TD Ameritrade, which was acquired by The Charles Schwab Corp. (SCHW) in 2020, provides a full suite of brokerage products and services. It offers an online trading platform with a variety of investment options and trading tools for both beginner investors and seasoned traders. The company also offers financial research and educational material to help investors build a portfolio suited to their risk tolerance and financial goals.
Investors can open a Roth individual retirement account (Roth IRA) with TD Ameritrade, which offers access to thousands of mutual funds and exchange-traded funds (ETFs) with which to build their portfolio. The company provides investing and trading services for millions of client accounts, which total more than $1 trillion in assets.
TD Ameritrade’s roots go back to 1975 following the abolition of fixed-rate brokerage commissions by the U.S. Securities and Exchange Commission (SEC) First Omaha Securities Inc., which later evolved into TD Ameritrade, became one of the first firms to start offering discounted commissions. TD Ameritrade’s offerings have expanded since then, and it now provides investors with all of the services of a full-service brokerage. That includes access to investment guidance from professional advisors through Schwab, the company’s affiliate. TD Ameritrade customers also have access to robo-advisory services and can trade stocks, ETFs, and options on TD Ameritrade’s online platform with zero commission fees, a key feature typical of discount brokers.
Investors in the United States have access to several tax-advantaged saving plans offered by a broad range of other financial services companies, including 401(k)s, IRAs, and Roth IRAs. The main difference between a Roth IRA and a traditional IRA is that the former is funded with after-tax dollars. This means that contributions to Roth IRAs are not tax deductible, where they are with traditional IRAs. But unlike a traditional IRA, where withdrawn funds are taxed, a Roth IRA allows investors to withdraw funds tax free.
- TD Ameritrade, established in 1975, offers thousands of exchange-traded funds (ETFs) and mutual funds issued by other companies and provides services for accounts totaling more than $1 trillion in assets.
- When making a retirement account, a broad stock fund and a broad bond fund provide a good foundation, either as the entire basis for investing or to build upon with more complex investments.
- Roth individual retirement accounts (Roth IRAs) allow you to avoid paying taxes on investment returns by investing after-tax income now.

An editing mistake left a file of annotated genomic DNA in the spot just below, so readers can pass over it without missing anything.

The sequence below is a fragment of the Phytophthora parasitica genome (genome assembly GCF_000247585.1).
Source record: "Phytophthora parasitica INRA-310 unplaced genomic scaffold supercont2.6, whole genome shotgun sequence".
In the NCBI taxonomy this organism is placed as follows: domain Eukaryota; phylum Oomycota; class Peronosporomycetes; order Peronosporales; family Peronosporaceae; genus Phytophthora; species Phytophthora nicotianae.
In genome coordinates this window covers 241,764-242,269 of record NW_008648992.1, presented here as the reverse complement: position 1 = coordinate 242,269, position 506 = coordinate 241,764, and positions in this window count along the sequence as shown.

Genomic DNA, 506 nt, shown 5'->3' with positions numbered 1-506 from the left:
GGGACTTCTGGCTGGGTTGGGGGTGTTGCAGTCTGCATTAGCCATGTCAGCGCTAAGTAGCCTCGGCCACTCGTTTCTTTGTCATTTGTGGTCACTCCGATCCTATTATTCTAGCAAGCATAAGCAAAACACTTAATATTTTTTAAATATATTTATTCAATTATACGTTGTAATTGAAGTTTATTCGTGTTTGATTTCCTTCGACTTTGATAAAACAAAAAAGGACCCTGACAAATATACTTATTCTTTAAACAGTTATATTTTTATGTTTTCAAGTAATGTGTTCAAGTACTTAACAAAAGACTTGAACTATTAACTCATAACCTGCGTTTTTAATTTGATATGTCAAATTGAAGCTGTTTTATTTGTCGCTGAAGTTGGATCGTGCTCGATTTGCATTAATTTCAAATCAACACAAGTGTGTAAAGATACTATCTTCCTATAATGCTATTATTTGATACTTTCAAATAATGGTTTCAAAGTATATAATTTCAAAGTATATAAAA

- VTI and BKAG can serve as good starting points when looking for Roth IRA investments from TD Ameritrade.
All data in the bullet point lists for each fund below are as of March 13, 2022, unless otherwise indicated.
- Expense Ratio: 0.03% (as of April 29, 2021)
- Assets Under Management: $282.9 billion (July 31, 2022)
- One-Year Trailing Total Return: -4.94% (July 31, 2022)
- 12-Month Trailing (TTM) Yield: 1.47% (July 31, 2022)
- Inception Date: May 24, 2001
VTI is an ETF that aims to track the performance of the CRSP U.S. Total Market Index, an index composed of thousands of stocks across the market capitalization spectrum and which represents approximately 100% of the U.S. investable equity market. The fund provides broad, diversified exposure to the U.S. equity market.
VTI is managed by Gerard O’Reilly and Walter Nejman. O’Reilly has advised the fund since 2001 and Nejman since 2016.
Of the ETF’s 4,076 holdings, 69.5% are large cap stocks, 4% are somewhere between midcap and large cap, 13.2% are midcap, 6% are between small cap and midcap, and 7.2% are small cap. The average market cap within the fund is $481.5 billion. These portfolio characteristics are as of Jul. 31, 2022.
VTI was selected as the top broad-based stock fund for investors looking to build a Roth IRA portfolio because it is one of the cheapest broad stock funds on TD Ameritrade’s platform and has the most holdings. A single broad stock fund is normally sufficient for most investors looking to build a long-term retirement portfolio. A total stock market fund, like VTI, is preferable to an S&P 500 index fund because it offers greater diversification by providing exposure to small-cap and midcap stocks in addition to large caps.
TD Ameritrade does offer other broad-based stock funds at the same low cost as VTI. While these are also good options for a Roth IRA, VTI has the greatest number of holdings and thus provides the most diversified exposure to the U.S. equity market. But the difference in performance and risk may be minimal.